Case Study 1: Programmed I/O Device
This case study reviews and demonstrates all the topics discussed in the seminar to this point. To do this, the instructor takes students on a guided walk-through of the code for a driver for “the world’s simplest device”, reviewing and reinforcing concepts along the way. All phases of driver operation are reviewed from device discovery, to claiming hardware resources, processing power state changes, and processing and completing requests both synchronously and asynchronously.
How a driver sends Requests to other drivers in the system, and optionally receives the results. Local, Remote, and Special I/O Targets. Both synchronously and asynchronously send operations are discussed. Completion routines are also covered.
Case Study 2: USB
o Part 1: USB Concepts
The basics of USB are discussed including device, configuration, and interface descriptors. Endpoints and pipes
o Part 2: Implementing WDF USB Drivers
In this section, we describe how USB drivers are implemented in KMDF. This includes how a configuration and
interface is chosen, and how endpoints are retrieved. How to send vendor commands to a device via Endpoint 0.
Using Bulk and Interrupt endpoints. The WDF Continuous Reader is briefly discussed, as is supporting Selective
Suspend (USB device power management).
LAB: USB, Using the OSR USB-FX2 device
In this module, we discuss issues relating to synchronizing access to shared data within a driver. The much misunderstood topic of WDF Synchronization Scope is fully described, as is extending sync scope to other callback routines via the Automatic Serialization parameter. WDFSPINLOCKs and WDFWAITLOCKs are discussed, along with the underlying implementations of each and how they're used and the implications of using each of these serialization mechanisms from user-mode drivers.
- Cleanup, Close, and Cancel
Strategies for handling queued and in-progress requests are discussed, as what processing typically takes place as part of cleanup and close processing.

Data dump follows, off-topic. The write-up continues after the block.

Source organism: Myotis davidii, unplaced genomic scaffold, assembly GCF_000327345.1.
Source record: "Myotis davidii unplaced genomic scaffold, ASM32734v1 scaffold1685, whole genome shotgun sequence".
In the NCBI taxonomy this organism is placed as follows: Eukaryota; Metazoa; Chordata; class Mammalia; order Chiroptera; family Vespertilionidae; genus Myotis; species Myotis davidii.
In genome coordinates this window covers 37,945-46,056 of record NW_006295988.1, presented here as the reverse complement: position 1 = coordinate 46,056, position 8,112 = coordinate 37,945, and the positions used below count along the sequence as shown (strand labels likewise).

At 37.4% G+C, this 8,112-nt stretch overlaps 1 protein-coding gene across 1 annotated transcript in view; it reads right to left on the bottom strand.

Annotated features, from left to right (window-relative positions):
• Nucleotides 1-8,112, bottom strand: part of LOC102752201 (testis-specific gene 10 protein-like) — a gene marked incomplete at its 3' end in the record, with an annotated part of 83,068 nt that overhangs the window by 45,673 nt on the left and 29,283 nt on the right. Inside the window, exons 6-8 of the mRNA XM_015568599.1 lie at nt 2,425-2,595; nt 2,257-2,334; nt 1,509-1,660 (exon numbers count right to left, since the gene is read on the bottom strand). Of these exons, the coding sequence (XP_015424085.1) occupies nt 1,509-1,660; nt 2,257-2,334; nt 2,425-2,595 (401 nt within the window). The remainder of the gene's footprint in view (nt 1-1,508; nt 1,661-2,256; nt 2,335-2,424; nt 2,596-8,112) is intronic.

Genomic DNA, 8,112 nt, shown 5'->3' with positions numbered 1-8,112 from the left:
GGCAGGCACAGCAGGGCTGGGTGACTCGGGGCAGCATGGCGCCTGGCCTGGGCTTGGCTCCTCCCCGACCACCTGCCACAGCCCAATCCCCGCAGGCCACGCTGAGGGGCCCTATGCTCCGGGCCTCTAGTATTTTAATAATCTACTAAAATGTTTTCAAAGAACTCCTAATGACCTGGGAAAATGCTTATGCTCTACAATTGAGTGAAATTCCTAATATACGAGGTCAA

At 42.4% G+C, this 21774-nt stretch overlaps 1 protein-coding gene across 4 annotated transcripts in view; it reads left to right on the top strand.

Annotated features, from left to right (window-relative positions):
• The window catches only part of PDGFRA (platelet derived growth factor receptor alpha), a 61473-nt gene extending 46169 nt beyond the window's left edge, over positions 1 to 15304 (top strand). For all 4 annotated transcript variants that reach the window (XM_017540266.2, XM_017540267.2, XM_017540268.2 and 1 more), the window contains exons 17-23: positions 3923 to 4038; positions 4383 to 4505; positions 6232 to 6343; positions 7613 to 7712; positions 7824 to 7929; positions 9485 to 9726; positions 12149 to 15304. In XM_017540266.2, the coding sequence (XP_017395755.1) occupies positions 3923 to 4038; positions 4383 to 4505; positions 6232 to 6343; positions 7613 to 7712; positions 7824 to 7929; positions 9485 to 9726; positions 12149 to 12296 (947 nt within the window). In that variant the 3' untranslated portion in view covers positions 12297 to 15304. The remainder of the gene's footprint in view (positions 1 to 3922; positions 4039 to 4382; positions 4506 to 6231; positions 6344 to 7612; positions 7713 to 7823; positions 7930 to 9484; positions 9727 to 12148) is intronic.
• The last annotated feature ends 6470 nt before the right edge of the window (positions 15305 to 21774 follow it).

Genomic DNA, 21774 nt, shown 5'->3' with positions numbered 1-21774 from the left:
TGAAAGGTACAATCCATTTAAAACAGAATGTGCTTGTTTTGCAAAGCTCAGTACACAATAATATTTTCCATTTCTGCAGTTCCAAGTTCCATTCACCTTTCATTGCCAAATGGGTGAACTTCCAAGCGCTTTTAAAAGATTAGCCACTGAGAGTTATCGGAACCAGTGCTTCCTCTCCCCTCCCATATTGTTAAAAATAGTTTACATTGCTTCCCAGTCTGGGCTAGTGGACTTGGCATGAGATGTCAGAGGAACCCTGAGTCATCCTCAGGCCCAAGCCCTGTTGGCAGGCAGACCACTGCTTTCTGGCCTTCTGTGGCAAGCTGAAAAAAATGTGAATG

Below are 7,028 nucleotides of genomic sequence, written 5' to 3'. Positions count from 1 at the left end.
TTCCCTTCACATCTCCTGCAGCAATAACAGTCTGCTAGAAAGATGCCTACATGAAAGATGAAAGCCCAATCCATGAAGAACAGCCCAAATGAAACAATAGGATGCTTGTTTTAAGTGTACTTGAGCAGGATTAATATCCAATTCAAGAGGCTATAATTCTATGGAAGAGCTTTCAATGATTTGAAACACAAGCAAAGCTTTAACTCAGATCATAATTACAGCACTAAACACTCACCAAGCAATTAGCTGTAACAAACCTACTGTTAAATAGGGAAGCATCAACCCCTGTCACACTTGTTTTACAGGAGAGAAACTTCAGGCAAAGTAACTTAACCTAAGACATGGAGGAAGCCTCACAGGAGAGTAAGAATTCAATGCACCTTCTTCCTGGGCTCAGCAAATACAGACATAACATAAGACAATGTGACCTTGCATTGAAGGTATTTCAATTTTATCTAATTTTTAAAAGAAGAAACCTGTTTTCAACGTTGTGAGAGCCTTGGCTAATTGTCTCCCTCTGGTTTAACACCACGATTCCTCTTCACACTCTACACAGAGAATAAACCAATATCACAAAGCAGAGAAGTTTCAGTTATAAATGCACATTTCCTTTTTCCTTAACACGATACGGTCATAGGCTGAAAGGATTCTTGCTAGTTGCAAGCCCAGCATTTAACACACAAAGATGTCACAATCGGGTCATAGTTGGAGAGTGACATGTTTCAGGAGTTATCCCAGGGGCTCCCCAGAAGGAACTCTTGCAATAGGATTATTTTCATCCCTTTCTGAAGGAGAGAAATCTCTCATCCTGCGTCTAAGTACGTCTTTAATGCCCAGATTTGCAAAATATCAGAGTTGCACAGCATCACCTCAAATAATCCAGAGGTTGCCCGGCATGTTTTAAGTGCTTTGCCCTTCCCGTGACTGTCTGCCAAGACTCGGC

A brief description of a few Framework classes such as WDFCOLLECTION, WDFWORKITEM, and WDFTIMER that might be useful for driver developers to know.
LAB: USB continued, Open/Close processing
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What Our Students Say
- "One of the most lively and engaging seminar presentations on such a normally serious topic."
- "[Instructor] is a very good tutor. He presents the material with a (loud and) clear voice, often repeating stuff so one won't miss a thing. His long experience in the field shines through. When he got a question he could often refer to how it was designed and implemented in the Windows source code itself, and thus bringing a very clear and understandable answer."
- "It was an absolutely wonderful experience. [Instructor] knows the subject matter thoroughly, and can express the important points vividly and in easy to associate contexts. He is a very important player in the driver world, and made me feel very much welcome to this select community."
- "[Instructor] was able to explain everything we needed to know and explained complex stuff in an easy to understand way by simplifying information while still addressing the key goals. Excellent!"
- "I learned so much more in the week spent here than trying to learn on my own these past 4 years. I only wished I took the class back then. OSR continues to provide the best training experience we developers could wish for."